To avoid injury, this product must be properly assembled before use. If your bicycle was obtained assembled, we strongly recommend that you review the complete assembly instructions and perform checks specified in this manual before riding.
We recommend that you consult a bicycle specialist if you have doubts or concerns as to your experience or ability to properly
assembly, repair, or maintain your bicycle.
©2010
25
GETTING STARTED
Open the carton from the top and remove the bicycle. Remove the straps and protective
wrapping from the bicycle. Inspect the bicycle and all accessories and parts for possible
shortages. It is recommended that the threads and all moving parts in the parts package
be lubricated prior to installation. Do not discard packing materials until assembly is
complete to ensure that no required parts are accidentally discarded. Assemble your
bicycle following the steps that pertain to your model. (Fig. 3.2)
NOTE: Your bicycle may be equipped with different style components than the
ones illustrated.
3.2
ASSEMBLY
Remove all protective packaging from the handlebar assembly if not already done.
Turn the fork of the bicycle to face forward. Note that “forward” means that the wheel
mounting slots are in the furthest forward position. So the wheel axle will be in front of
the fork when assembled. (Fig. 3.3)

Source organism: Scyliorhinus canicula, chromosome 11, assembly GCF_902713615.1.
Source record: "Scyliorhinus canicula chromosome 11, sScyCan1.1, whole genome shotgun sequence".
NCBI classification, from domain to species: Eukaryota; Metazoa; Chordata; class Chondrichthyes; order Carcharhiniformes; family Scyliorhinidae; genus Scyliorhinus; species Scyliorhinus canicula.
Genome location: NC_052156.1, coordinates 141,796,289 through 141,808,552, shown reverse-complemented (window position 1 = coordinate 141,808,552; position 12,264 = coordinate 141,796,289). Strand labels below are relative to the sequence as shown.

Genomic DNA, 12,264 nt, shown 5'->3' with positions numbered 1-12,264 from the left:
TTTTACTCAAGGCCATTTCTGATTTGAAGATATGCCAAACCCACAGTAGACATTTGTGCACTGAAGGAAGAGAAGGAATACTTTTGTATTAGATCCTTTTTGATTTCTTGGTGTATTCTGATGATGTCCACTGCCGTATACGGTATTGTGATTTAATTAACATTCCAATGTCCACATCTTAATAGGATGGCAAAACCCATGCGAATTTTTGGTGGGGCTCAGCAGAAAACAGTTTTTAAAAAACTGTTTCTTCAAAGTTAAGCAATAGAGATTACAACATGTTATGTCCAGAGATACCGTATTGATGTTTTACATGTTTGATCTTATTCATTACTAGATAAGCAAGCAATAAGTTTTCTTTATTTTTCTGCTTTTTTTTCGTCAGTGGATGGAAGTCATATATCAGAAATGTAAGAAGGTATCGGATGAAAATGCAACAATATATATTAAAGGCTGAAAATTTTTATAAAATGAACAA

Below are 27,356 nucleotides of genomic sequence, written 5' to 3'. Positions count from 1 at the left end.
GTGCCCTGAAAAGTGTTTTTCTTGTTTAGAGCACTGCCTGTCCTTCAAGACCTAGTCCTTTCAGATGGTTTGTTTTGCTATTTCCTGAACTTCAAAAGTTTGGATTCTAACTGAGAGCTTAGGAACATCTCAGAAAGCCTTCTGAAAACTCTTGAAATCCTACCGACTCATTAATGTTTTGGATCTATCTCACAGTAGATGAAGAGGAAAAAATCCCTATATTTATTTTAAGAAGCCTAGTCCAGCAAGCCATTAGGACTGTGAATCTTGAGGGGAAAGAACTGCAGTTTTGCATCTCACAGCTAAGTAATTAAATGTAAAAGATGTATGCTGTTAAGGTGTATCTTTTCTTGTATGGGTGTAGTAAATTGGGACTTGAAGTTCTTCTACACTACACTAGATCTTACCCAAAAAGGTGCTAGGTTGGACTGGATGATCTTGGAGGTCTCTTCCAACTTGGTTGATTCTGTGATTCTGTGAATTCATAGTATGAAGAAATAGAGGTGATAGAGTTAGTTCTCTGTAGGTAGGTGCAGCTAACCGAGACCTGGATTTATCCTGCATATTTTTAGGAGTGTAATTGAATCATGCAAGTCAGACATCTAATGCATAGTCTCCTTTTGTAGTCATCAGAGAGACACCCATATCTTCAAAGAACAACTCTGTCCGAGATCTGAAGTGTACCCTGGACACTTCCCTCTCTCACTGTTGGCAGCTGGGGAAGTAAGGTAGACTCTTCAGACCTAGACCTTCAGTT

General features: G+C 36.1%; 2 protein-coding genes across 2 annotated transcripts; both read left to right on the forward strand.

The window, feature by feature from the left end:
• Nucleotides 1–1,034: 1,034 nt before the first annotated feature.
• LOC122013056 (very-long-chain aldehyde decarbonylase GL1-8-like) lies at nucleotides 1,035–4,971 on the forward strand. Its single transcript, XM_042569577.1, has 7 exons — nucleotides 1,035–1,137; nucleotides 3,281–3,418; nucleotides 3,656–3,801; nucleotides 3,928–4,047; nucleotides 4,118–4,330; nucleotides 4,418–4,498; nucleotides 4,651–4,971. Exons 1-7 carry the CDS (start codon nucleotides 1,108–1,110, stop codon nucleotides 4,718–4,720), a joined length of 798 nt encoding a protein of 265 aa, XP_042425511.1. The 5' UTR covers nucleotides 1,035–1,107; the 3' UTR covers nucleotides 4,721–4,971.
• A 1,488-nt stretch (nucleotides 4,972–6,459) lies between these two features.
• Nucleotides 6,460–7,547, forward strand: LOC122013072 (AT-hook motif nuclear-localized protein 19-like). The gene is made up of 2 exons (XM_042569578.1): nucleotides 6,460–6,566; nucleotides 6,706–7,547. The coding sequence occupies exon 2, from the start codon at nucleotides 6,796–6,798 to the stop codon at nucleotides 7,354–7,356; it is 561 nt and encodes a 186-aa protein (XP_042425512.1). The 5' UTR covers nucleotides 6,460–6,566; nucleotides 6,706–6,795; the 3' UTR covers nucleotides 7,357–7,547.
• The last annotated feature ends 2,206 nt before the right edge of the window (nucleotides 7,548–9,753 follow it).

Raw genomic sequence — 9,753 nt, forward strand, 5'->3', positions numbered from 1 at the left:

Check handlebar stem clamp bolts to be sure they are properly tightened, and handlebar can not move. The angle of the handlebar can be adjusted. To adjust; loosen all of the handlebar stem clamping bolts, and rotate the handlebar to the desired angle.
Be sure that the handlebar stays centered in the stem. Retighten the bolts a LITTLE at
a time being sure that the gap between the stem cap and stem stays even. Repeat
tightening each bolt a little bit until handlebar is secure. (Fig. 3.4)
3.3
3.4
Models with gear and/or brake cables:
Locate the handlebar assembly. If your model bicycle comes equipped with gears
and/or handbrakes, you will need to be sure that the brake cables and shift cables are
properly routed. Position the handlebar assembly as if you were going to install it, and
take a look at the cables. They should run in a smooth arc from the shifter or brake
lever to the front brake or cable stop on the frame. If they are twisted or kinked, the
shifting and braking will not work. Rotate the handlebars around until the cables are
taking the smoothest route. (Fig. 3.5)
Incorrect
Correct
3.5
26
HANDLEBAR ASSEMBLY
©2010
There are 2 basic types of handlebar mounting; Quill and Threadless.
Quill Stems